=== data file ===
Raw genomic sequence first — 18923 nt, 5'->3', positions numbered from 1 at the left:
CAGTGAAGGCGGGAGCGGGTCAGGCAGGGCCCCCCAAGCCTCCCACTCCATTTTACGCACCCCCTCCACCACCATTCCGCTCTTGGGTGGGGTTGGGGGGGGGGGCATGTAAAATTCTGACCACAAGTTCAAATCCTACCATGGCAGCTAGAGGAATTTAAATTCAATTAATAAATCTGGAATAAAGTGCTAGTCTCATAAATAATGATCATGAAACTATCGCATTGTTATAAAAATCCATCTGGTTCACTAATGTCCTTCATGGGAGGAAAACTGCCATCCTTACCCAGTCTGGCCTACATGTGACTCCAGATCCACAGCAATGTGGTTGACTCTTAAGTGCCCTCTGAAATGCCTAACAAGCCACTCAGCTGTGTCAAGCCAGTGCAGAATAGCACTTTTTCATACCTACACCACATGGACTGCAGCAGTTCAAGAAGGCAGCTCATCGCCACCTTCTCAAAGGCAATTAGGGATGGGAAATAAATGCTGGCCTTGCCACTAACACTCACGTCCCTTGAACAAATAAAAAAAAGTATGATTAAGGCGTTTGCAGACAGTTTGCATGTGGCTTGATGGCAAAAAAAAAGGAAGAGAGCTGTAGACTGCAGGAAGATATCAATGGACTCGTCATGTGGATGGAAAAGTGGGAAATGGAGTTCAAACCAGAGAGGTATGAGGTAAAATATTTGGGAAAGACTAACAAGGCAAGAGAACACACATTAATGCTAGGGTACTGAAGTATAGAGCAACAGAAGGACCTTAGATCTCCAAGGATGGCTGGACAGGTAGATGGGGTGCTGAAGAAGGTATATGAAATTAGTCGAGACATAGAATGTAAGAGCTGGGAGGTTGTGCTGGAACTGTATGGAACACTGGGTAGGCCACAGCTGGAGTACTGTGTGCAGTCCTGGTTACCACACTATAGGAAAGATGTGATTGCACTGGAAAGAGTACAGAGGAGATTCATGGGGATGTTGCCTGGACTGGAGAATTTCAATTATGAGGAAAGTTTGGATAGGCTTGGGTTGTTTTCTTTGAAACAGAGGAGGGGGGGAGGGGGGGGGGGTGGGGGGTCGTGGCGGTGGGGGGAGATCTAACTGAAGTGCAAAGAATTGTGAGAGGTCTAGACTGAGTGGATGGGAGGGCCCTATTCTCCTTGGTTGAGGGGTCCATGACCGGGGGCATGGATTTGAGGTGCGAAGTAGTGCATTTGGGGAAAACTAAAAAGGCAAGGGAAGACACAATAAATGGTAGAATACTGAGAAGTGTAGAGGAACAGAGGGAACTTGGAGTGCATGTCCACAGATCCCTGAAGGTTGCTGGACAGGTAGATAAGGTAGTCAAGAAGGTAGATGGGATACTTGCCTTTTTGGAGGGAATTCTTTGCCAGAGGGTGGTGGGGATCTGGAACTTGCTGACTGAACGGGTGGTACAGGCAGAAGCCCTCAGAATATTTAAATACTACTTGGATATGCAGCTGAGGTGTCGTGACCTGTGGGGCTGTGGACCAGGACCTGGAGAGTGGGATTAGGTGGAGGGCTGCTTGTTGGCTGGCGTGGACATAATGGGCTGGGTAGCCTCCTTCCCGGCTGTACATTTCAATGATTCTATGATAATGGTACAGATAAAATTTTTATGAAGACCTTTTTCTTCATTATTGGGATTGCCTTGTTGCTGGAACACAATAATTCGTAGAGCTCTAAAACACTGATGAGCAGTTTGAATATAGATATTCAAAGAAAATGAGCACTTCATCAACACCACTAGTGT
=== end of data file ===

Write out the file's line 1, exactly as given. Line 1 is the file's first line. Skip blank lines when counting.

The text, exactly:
Raw genomic sequence first — 18923 nt, 5'->3', positions numbered from 1 at the left: